01 Sep, 2022

Project Outline

RammSanderson was commissioned by Galiford Try Construction Limited to carry out fish rescue surveys on the River Frome in Stroud. The works were associated with the larger Severn Trent Water (STW) Stroud Sewerage Strategy project, to which we provided a suite of protected species surveys involving badger, otter, water vole and white-clawed crayfish

Two sections of the river Frome needed to be crossed by STW to allow the construction of an underground pipe, which was to be dug under the riverbed once it had been drained. As such, the key objective of the Ecological Assessment was to rescue as many fish as possible from two sites, which were set to be closed via porta dam and drained. If these sites were drained without removing fish species first, this could have a potential significant impact upon present fish populations, of which, some species are protected by law. 


RammSanderson Approach

The Survey

The Frome is a flashy river, attributed to its head waters separated across five valleys. As such, the fast-flowing, hydrologically active catchment, combined with the location’s proximity to the Severn Estuary, creates suitable habitat for migratory species such as Brown Trout Salmo trutta and Eel Anguilla anguilla, which are both protected - it was important to rescue as many individuals as possible prior to the draining of the channel at two designated locations. Each channel was dammed, with a temporary side channel constructed to divert the water around - RammSanderson performed four fish rescue surveys, one on each main channel, and one on each temporary channel.

Our Electrafish EFB2 electrofishing unit was used along one anode and cathode; this works by sending between 50-100 electric pulses per second into the water at a pre-defined voltage, usually between 50-80v. The fish move towards the anode through a process known as “forced swimming” before they are momentarily stunned. At this point, they are netted and counted, with each individual being measured before being moved into a recovery tank and then into the river downstream of the works.  Indices such as electrical conductivity and dissolved oxygen are taken at regular intervals to ensure work is successful without causing unnecessary harm to the fish.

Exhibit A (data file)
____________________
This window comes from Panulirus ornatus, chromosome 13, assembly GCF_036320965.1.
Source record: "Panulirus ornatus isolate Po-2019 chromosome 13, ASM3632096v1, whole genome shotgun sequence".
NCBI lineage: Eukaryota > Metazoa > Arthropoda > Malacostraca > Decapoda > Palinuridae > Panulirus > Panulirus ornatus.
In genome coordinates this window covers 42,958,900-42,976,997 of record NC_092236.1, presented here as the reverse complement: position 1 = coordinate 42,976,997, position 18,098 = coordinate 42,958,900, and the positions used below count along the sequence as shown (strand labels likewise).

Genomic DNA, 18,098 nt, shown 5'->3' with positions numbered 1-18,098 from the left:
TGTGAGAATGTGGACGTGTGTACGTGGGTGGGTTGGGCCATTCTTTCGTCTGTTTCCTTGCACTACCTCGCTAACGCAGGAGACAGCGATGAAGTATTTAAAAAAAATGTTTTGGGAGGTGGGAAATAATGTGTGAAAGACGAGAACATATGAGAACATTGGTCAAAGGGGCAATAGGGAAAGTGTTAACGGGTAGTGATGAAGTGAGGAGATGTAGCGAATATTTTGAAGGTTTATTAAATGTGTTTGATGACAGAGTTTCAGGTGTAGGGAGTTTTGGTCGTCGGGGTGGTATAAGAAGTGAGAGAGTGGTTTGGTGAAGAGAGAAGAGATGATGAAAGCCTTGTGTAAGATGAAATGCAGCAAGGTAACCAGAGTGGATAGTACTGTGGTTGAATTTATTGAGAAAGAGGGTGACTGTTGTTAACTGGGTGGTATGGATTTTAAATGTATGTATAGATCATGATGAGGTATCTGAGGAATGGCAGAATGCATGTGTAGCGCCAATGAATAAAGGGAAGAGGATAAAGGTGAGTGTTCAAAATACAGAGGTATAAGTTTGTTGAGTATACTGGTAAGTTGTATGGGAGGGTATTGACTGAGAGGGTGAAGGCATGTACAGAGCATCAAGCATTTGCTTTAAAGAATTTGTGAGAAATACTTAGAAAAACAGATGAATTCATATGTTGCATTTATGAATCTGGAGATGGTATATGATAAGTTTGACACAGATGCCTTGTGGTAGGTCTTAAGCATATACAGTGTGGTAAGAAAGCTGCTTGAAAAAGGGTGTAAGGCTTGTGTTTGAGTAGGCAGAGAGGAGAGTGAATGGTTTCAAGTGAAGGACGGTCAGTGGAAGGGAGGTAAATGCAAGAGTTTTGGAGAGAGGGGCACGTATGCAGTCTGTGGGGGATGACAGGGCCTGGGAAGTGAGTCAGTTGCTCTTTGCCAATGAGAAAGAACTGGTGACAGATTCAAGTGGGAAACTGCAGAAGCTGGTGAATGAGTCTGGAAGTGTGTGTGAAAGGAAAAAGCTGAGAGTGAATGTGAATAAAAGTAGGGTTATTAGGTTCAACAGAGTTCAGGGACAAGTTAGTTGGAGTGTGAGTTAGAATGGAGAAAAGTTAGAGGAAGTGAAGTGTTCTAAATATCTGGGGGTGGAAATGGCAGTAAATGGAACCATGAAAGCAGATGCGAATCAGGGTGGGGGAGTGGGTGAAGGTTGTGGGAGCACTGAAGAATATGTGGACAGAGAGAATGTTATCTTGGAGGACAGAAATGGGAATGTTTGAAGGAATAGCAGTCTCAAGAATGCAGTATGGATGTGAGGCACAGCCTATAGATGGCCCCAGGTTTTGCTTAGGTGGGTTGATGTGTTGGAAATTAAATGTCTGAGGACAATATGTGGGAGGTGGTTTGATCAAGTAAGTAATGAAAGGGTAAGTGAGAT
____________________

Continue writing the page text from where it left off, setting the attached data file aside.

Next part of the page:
Following four rounds of electrofishing, each lasting for multiple days, a total of 1,552 fish were rescued, including 127 Brown Trout, 493 Lamprey (mainly brook), 5 eels and 715 bullheads. Other species caught included stickleback and roach. Each reach was no longer than 30-40m, indicating the sheer volume of aquatic life present in our waterways. Our work enabled the scheme to be carried out with little impact to the aquatic life present with the Frome.
Electrofishing is a common tool in the consultancy trade to move a large number of fish quickly. This has been used in scenarios such as;


  • Fish Rescue: As mentioned above, fish are moved out of a body of water and relocated back into that same body of water. This is often to enable construction work taking place within or on the banks of the channel.
  • Fish Translocation: Moving fish between bodies of water, for example constructed ponds on building sites. 
  • Fish Depletion Surveys: Sometimes, knowing what fish are present in a stretch of water can inform developers of the feasibility of certain schemes, for example, the presence of protected species. Nets are placed across the width of a river, and fish are caught and moved from within the net to provide information on the abundance and diversity of fish present.


RammSanderson has a team of experienced consultants ready to carry out Fish Survey and Rescue Survey Services. Visit our Fish Aquatic Ecology page to learn more!